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Lethbridge Herald Newspaper Archives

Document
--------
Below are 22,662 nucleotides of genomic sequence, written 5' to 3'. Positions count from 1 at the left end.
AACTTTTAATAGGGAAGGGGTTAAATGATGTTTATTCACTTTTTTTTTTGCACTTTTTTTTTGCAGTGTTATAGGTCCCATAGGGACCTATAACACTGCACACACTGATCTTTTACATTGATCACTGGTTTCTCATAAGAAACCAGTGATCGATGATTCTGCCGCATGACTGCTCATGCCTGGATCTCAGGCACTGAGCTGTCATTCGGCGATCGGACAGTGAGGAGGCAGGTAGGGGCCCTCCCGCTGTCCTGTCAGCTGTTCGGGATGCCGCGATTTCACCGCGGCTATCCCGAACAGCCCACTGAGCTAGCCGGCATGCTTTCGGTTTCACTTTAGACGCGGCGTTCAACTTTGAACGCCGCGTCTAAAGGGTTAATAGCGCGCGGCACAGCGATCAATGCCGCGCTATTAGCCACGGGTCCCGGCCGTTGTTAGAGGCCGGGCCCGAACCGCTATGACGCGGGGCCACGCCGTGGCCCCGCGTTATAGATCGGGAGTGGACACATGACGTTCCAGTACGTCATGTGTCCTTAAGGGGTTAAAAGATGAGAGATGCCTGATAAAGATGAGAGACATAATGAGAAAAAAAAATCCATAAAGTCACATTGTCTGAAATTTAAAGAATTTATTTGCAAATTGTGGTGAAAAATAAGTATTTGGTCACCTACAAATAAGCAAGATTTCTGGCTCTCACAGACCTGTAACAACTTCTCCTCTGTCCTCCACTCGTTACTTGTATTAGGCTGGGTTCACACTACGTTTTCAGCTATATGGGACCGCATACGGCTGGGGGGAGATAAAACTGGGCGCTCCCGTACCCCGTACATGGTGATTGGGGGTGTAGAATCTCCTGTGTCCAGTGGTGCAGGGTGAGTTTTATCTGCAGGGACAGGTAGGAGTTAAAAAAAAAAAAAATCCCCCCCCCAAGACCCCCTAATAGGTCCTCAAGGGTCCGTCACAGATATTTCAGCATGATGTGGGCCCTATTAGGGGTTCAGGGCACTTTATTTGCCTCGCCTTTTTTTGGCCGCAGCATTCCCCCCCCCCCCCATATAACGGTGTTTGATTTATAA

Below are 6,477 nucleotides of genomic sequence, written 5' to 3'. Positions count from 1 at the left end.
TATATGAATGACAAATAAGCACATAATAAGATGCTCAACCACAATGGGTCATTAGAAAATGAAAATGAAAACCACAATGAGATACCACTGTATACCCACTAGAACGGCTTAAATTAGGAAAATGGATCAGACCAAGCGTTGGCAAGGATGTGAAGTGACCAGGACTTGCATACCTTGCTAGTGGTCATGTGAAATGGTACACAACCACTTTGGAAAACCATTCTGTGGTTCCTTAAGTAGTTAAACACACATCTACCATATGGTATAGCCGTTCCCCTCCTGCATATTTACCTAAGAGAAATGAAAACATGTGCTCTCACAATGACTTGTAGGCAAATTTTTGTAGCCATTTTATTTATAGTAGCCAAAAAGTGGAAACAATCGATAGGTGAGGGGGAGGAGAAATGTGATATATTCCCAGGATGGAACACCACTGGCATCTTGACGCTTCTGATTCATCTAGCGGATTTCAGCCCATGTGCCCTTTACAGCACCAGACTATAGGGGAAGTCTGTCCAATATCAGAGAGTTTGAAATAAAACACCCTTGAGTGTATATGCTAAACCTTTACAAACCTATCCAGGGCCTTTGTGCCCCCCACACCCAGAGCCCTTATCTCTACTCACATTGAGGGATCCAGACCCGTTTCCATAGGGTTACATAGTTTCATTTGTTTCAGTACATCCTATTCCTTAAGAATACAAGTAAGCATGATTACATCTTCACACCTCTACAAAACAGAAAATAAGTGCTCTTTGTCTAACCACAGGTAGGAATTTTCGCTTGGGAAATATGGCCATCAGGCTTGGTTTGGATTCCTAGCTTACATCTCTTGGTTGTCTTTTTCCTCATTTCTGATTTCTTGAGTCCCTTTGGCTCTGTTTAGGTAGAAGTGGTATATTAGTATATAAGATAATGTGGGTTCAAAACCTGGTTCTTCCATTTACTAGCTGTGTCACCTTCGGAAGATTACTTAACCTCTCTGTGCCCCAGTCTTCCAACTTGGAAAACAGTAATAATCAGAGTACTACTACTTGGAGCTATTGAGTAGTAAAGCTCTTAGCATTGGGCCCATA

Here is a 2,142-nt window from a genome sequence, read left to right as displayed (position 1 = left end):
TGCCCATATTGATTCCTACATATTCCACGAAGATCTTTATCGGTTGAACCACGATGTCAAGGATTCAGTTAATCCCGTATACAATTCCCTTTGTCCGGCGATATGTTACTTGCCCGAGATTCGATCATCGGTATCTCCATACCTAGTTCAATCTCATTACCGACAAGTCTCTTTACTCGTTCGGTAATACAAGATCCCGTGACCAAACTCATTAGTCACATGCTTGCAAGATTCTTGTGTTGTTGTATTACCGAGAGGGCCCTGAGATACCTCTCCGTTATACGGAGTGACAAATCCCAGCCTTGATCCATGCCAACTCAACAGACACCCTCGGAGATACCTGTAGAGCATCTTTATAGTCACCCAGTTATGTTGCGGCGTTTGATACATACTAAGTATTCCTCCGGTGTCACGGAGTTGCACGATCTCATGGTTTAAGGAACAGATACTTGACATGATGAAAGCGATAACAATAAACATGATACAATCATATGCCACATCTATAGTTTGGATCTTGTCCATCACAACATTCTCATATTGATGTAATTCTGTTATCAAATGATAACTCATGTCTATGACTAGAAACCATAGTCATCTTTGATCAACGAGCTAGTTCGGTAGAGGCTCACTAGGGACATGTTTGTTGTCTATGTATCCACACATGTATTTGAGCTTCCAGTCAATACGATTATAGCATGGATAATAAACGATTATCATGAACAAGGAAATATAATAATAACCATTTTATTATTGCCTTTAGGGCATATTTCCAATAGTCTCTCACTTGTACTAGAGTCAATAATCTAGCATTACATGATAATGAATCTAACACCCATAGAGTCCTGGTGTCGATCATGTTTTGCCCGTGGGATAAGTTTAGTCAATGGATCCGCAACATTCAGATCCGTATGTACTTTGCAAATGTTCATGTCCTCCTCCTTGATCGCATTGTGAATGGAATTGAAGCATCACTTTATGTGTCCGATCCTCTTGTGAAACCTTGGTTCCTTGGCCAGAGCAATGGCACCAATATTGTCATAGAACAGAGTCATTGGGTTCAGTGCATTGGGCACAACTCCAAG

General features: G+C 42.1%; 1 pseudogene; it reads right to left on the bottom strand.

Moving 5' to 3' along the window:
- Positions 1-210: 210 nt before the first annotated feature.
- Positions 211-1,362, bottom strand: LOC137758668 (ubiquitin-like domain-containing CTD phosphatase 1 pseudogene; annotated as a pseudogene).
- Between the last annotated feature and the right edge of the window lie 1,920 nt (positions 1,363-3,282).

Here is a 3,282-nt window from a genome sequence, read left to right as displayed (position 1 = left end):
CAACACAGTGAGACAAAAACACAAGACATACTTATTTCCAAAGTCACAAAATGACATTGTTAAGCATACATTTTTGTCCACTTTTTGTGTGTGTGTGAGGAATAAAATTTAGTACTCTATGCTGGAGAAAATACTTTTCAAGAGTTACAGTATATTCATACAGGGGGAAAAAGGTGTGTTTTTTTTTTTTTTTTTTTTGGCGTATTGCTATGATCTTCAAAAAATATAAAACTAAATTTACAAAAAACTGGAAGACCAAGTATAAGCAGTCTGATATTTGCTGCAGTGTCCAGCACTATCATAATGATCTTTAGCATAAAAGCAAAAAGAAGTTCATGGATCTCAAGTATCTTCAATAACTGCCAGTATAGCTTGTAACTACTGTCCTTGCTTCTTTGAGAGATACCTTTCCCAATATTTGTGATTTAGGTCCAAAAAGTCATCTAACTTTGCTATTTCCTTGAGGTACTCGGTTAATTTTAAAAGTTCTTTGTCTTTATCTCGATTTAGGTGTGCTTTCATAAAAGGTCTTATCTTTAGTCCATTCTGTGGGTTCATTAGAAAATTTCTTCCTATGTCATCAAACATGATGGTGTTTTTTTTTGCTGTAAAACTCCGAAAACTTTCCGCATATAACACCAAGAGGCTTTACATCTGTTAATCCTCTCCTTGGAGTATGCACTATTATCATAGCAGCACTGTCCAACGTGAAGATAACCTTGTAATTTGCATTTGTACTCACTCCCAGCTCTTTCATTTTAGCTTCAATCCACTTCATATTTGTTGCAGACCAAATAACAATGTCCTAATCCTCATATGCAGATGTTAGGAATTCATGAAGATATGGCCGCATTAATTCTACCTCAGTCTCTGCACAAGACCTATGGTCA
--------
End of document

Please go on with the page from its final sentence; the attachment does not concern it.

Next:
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Lethbridge Herald, The (Newspaper) - June 7, 1974, Lethbridge, Alberta Friday, Junt 7, 1974 THE LETHBRIDGE HERALD -11 Treasury Watergate spawned rookies branch measure attacked flex their political muscles Friendly advice John Jones, 75, gives Prime Minister Trudeau some friendly advice on federal veterans' programs during a campaign visit to Deer Lodge Hospital in Winnipeg Thursday. Alleged smugglers held MONTREAL (CP) Cana- dian immigration department investigators and the RCMP Thursday arrested three per- sons they described as princi- pals in an attempt to smuggle 122 residents of the Dominican Republic into Canada and the United States. Authorities said they are still looking for "two professional U.S. smugglers." Two of the three persons ar- rested are naturalized Cana- dians from Cuba and the Do- minican Republic while the third is a citizen of the Dominican Republic. Forty-two of the visitors, here illegally since midnight Monday night, are in custody. Eighty others still are at large. The 130-member group ar- rived in Montreal Friday and was to fly home Monday night Only eight arrived at Montreal International Airport for the return flight. They departed Tuesday after the Monday flight was postponed Visas for the group expired Monday night and those who stamp PHILADELPHIA (AP) Two one cent stamps without perforations and a Hemisfair '68 stamp without the six cent denominations were the feature attractions at a recent stamp auction here The one centers went for and the Hemisfair for have remained in Canada have no status, the immigration department has said. John Lovejoy, of the U.S. border partol at Swanton, Vt., said five persons involved in the case have been charged in Burlington, Vt. "Four of them, all Domini- cans, face criminal charges of illegal entry, while the fifth charged with illegal entry and the smuggling of he said. Andre Guenette, a Canadian immigration official, said all but two of the 42 persons in custody in Montreal have been ordered deported He said the other two have not been proc- essed yet. WINNIPEG (CP) Deputy Conservative leader Harry Enns called on Finance Minister Saul Cherniack Thursday to give a detailed outline of the Manitoba government's plans for treasury branches. Mr. Enns complained about the lack of information given to the legislature and urged the minister to explain how the proposed would compete with other financial institutions, what function the branches would perform and how many would be established in the near future. He also suggested the government might consider withdrawing the proposed Treasury Branches Act until the next session of the legislature. One of the reasons given by the government for the bill is to establish banking services in remote areas not served by banks or credit unions, but Mr. Enns said he believes the real purpose is simply to attract deposits. PROTEST RAISED The controversial legislation has been attacked by spokesmen for the credit union movement as well as by opposition MLAs. Nearly 400 representatives of credit unions met Wednesday in Winnipeg and approved a resolution in opposition to the government's plans. A spokesman for the group said treasury branches are a threat to the movement and would not receive support unless it could be shown the branches will fill needs credi unions cannot. WASHINGTON (CP) Citizen spawned in the wake of Water- beginning to make an impact as the United States gears up for one of its most significant elections. The phrase was coined in Washington to describe new- comers to federal politics, many making surprisingly good showings against veterans of both parties. A voter swing toward integ- rity in government and toward candidates untouched by the Watergate scandals has been noted in many of the primary elections. Some observers see the trend as a move from the "professional" type of few incumbents have had serious trouble with the newcomers. Nevertheless, there are signs that opportunities have never been better for the neophytes and the rookies are ready to try their luck. Under the U.S. system, pri- mary elections are held to settle on party candidates to contest congressional elections in November with all 435 House of Representatives seats open, along with one-third of the 100 Senate seats and many of the state governors' offices. PARTY WORRIED That the 1974 election will have an unusually significant impact has been stressed by Vice-President Gerald Ford, Nixon plays long suit WASHINGTON (AP) President Nixon is playing his strong suit with his journeys to the Middle East and Moscow while congressional investigators inch toward a preliminary judgment about his impeachment. But he will return to find Watergate waiting. A verdict from Congress is months away. Nixon always has emphasized foreign policy, and the quest for a stable world peace, as his primary mission in the White House. The travels he begins Monday will underscore that theme, and identify him more directly with the successful Middle East diplomacy of his state secretary Henry Kissin- ger. When operating in the realm of foreign policy, presidents generally are treated more kindly by their critics than Pensions improved at Kimberley LEND A HAND Foreign tourists in Greece are given free assistance in case of car breakdown by the Automobile and Touring Club of Greece. TRAIL, B.C. (CP) The United Steelworkers of America said Thursday its campaign to win improved pensions from Cominco Ltd. for retired workers here and in Kimberley, B.C. has resulted in an agreement by the company-to improve the pensions. The union had staged demonstrations in both centres to win the improved pensions and had threatened strike action over the issue. The company sent letters to all pensioners agreeing to pay workers who retired before January, 1971 improved pensions, but wouldn't say by how much. The steelworkers are still in the midst of contract negotiations with the company and union spokesman Monty Alton said there are still many hurdles in the way of a settlement, including a cost-of-living formula, early retirement plan and improved pensions. The bargaining committee, which represents about workers, has already turned down a company wage offer which would have resulted in a wage increase spread over a two-year pact. when they are functioning on matters domestic, but that traditional attitude appears to be eroding. Applauding Kissinger's success in achieving a disengagement agreement between Israel and Syria, Democratic Senator Frank Church of Idaho said 'NIXON BENEFITS' "The proposed follow-up trip to the Middle East by President Nixon is unnecessary. I do not see what benefit such a tour would be except for the president himself Nixon plans to leave Monday, visit five Middle Eastern countries between June 12 and 18, return home for a week, and then depart for Moscow and summit talks beginning June 27. While Nixon travels, the im- peachment inquiry will continue before the House of Representatives judiciary committee. The laborious and lengthy process of listening to impeachment evidence is expected to occupy the committee through most of June, to cover material already in hand, and the com- mittee wants more. It has is- sued subpoenas for tape recordings of 122 White House conversations. The president has said he will turn over no more tapes. who says that if the Republi- cans don't do well, then the presidential election "may be irrelevant" for his party. However, "if the Republican party stands up and can be strong in 1974, it can prevail in he says. An indication of the impact that citizen politicians may have on that balloting can be seen in the California primary. There, the race for governor will be between the liberal son of a former a former college professor. The favorite for the Republican nomination had been the lieutenant-governor, now facing Watergate-related criminal charges A veteran politician, he lost the primary by better than 2-1 Another example of an in- experienced candidate doing well is the case of James Me- redith, leading symbol of the civil rights movement of the 1960s, who showed strongly in Mississippi on the House Democratic ticket. PRISONER FIGHTS Another citizen politician is Leo Thorsness. who trounced two other candidates for the Republican Senate nomination in South Dakota Far from being an experienced politician, Thorsness spent 23 years in the armed services, six in a Vietnamese prison camp He'll face veteran Senator George McGovern. Never in U S history have so many senators and congressmen out voluntarily in a single year. So far, 21 Democrats and 20 Republican members of the House have said they won't be back In the Senate, three Re- publicans and three Democrats have retired from the federal scene. The last time so many open- ings came up was 1972. when 46 old campaigners retired There was no reform move- ment afoot in 1972, however. That was the year a generous pension plan went into effect Prices effective till closing Saturday, June 8th. We reserve the right to limit quantities. BABY BEEF LOBLAW BRAND CHOICE Government Inspected Canada Grade A Baby Beef LOBLAW DHANUUnUlUC V3UVCIIIIIIVIH TOMATOES _ 39' ROUND STEAK-ROAST ROYALL LUNCHEON MEAT LIBBY'S HOT DOG-HAMBURGER-SWEET RELISHES 12oz.netwt.tin 59 or 12fl.oz. jar KRAFT CANADIAN CHEESE SLICES 16oz.netwt. pkg. 1 09 BANQUET FROZEN DINNERS Meat Loaf Turkey Salisbury Steak Chicken oz. net wt. pkg. RHODES FROZEN RREAD DOUGH Package of 5 -16 oz. net wt loaves EGGO FROZEN PLAIN WAFFLES 11 ox. net wt pkg. 59 1 49 RUMP ROAST Government Inspected Canada Grade A Baby Beef SIRLOIN-CLUB or RIB STEAKS Ib 09 PORK BUTT ROASTS Boneless or Stuffed Ib. 78 0 GARDEN FRESH PRODUCE Government Inspected STEWING FOWL Cut Pack Ib. Ib. 45 FRESH GROUND NUTRIBURGER A mixture of beef trimming and vegetable protein Ib. 69 0 MIX OR MATCH CANADA NO. 1 GRADE RADISHES or GREEN ONIONS _ 2i29 CALIFORNIA GROWN CANADA NO. 1 GRADE wniwir -w FRESH PEACHES. ion89 CANADA NO. 1 GRADE RED OR WHITE NEW POTATOES ;